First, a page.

El Pasoans traveling to Midland, Alamogordo for vaccine

Local

EL PASO, Texas (KTSM) — With a long waitlist in El Paso for the COVID-19 vaccine, people are traveling to Alamogordo, N.M., and Midland, Texas, to get the vaccine.

Midland is about a four-hour drive from El Paso, but Borderland resident Blaine McNutt made the drive this week in order to get his first dose of the Moderna vaccine.

“I signed up in El Paso maybe a month, month and a half ago, and then I just saw somebody posted on Nextdoor that Midland was accepting construction workers from all over the state,” said McNutt. “So I signed up there about two weeks ago and they called me over the weekend and said, ‘Can you come Monday? So 6 a.m. on Monday, I drove to Midland.”

McNutt told KTSM 9 News that the drive was long, but the whole process of getting vaccinated only took him about five minutes. He added that if you need to get the vaccine right away, he thinks traveling out of town is a good option.

He did mention that he will have to drive back to Midland for his second dose.

“At the time, it seemed like a good idea because I’m outside all day with the no-mask mandate, so I was just trying to stay safe,” said McNutt. “Unless you really want to get it quicker, I’d probably just stay down here.”

A spokesperson for Midland Memorial Hospital said they have seen residents from El Paso traveling to get vaccinated at their mass vaccination site.

“This has not caused any issues in our process because they are securing appointments prior to arrival,” said Tasa Richardson, spokesperson for Midland Memorial Hospital. “Our goal is to get vaccinations in arms for those that meet criteria.”

Taylor Hines, another El Pasoan, decided to travel to Alamogordo, which is about an hour and 45-minute drive from El Paso, to get vaccinated. Hines said he called one morning and was able to get an appointment the next day.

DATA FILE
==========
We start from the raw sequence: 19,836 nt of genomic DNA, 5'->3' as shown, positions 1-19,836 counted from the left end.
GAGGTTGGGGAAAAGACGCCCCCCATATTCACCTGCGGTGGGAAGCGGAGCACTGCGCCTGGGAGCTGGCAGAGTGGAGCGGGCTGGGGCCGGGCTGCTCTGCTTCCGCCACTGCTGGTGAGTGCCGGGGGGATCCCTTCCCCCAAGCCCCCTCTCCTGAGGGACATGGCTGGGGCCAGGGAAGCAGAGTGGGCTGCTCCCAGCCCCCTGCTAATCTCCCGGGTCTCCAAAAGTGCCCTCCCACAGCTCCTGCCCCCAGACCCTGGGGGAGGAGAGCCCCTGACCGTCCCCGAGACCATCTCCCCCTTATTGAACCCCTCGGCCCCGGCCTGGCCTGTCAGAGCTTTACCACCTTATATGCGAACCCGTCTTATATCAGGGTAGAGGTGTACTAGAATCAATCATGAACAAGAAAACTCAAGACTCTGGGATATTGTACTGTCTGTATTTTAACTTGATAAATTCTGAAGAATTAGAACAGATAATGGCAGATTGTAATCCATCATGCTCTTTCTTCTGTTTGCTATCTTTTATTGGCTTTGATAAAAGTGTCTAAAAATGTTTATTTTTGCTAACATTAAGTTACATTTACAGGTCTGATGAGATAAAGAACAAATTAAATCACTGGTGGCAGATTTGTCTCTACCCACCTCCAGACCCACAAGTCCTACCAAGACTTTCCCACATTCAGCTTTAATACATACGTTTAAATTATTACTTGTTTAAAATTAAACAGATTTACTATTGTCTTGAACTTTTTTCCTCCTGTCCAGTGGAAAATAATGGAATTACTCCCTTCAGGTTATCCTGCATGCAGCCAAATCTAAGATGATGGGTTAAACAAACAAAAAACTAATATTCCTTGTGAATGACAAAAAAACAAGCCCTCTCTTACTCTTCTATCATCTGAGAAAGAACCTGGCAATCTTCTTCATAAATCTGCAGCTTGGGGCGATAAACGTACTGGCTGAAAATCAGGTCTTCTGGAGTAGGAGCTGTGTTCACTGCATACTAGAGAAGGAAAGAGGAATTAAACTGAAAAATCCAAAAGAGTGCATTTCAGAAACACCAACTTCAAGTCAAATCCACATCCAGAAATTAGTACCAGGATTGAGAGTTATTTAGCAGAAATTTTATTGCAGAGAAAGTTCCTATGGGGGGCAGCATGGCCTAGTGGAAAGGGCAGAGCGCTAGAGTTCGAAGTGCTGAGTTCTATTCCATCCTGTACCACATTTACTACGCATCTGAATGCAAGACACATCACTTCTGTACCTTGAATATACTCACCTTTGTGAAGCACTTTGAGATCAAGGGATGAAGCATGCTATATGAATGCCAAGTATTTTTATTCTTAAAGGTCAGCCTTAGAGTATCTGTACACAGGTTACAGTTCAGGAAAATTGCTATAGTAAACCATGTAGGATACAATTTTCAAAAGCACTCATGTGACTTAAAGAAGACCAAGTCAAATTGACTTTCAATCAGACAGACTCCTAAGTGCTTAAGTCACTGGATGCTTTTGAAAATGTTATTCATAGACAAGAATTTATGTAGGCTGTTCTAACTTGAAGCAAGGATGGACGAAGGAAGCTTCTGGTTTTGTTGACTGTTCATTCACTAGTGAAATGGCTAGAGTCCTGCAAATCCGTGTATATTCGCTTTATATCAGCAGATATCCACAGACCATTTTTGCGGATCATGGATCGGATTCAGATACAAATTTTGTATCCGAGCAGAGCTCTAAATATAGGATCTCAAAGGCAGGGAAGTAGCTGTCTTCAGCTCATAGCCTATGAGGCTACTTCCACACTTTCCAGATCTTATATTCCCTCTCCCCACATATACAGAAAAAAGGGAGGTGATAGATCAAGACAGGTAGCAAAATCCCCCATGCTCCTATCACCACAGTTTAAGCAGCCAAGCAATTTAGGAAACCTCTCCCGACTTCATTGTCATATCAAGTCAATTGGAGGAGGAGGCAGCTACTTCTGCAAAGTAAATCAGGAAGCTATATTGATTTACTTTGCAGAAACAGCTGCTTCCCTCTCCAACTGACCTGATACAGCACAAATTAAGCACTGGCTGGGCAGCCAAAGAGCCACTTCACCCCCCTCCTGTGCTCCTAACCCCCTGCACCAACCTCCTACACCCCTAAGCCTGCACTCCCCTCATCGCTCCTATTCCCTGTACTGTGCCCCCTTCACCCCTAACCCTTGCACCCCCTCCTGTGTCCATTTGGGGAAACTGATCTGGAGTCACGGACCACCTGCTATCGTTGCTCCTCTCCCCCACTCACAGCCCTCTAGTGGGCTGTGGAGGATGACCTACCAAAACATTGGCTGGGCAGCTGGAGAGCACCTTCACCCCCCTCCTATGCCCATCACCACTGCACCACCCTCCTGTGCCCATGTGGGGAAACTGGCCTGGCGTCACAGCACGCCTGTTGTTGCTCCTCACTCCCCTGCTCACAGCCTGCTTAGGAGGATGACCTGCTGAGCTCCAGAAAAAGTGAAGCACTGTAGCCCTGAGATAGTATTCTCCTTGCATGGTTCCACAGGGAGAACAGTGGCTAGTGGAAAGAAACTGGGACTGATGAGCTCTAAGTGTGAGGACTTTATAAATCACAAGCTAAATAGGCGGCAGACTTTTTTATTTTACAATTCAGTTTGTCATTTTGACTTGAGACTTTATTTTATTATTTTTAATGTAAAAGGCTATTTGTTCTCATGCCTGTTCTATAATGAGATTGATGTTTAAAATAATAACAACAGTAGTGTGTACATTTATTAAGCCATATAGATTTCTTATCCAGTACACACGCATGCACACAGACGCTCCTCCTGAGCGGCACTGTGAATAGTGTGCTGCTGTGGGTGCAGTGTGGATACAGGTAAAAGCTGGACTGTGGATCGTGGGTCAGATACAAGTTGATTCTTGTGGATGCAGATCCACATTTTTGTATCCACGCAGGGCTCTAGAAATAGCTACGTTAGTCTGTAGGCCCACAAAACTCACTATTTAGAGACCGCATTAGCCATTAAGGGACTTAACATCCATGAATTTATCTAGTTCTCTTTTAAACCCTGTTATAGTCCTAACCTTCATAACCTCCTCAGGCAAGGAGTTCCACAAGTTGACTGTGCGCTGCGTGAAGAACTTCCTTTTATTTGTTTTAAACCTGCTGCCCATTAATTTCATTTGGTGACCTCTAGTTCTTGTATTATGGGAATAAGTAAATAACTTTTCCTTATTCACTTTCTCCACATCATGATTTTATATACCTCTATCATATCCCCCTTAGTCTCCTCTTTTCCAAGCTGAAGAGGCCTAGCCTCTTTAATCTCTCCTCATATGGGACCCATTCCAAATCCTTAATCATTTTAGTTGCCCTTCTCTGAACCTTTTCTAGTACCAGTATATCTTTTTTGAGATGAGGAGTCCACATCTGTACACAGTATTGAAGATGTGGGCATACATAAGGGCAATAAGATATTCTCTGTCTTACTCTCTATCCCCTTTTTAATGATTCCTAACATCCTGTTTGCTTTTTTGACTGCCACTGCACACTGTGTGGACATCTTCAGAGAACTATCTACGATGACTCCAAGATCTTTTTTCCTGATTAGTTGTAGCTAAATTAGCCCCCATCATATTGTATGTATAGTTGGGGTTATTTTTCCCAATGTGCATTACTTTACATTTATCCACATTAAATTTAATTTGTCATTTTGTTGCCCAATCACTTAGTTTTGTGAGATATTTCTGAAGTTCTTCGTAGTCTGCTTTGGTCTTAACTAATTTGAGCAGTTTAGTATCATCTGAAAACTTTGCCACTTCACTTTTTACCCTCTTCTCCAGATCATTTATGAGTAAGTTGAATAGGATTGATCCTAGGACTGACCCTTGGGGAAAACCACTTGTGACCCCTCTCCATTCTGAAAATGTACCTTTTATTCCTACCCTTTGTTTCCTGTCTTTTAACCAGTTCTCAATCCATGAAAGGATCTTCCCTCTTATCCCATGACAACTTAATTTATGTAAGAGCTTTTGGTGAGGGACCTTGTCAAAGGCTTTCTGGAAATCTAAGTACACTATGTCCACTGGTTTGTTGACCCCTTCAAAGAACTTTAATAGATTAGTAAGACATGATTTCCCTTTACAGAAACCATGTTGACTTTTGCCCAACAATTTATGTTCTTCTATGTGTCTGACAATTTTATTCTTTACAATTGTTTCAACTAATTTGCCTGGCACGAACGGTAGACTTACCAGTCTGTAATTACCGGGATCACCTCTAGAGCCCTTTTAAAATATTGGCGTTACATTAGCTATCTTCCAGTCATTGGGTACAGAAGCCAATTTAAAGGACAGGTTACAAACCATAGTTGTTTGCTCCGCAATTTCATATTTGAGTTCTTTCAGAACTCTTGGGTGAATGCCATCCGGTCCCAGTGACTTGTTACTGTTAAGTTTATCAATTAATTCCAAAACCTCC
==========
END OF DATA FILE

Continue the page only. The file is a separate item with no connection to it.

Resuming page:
“I specified and reiterated multiple times, ‘I’m coming from El Paso — is that okay?’ and they were like, ‘yes, of course.’ I told them the field that I’m in and they said, ‘OK, you’re in the group, you qualify,'” said Hines. “I really specified because I wanted to make sure I was doing things the right way and wasn’t jeopardizing anything for anyone else.”

However, the CEO of Gerald Champion Regional Medical Center in Alamogordo, told KTSM 9 News on Friday that they were no longer going to register people from other states.

“As of noon yesterday, March 11, we are no longer accepting residents out of the state of New Mexico for COVID vaccines at our location,” said Jim Heckert, CEO of Gerald Champion Regional Medical Center.

KTSM 9 News asked the City of El Paso if people traveling out of town would cause issues with keeping track of who in El Paso has been vaccinated.

Angela Mora, director of the El Paso Public Health Department, explained that there is a national system that keeps track of who has been vaccinated for COVID-19, adding that the information can be shared from city to city.

“I don’t think there’s going to be a large number of individuals going out of state or out of town to receive the vaccine,” said Mora. “I don’t think that’s going to affect our accountability locally, but in any event, we can keep track of that as well.”

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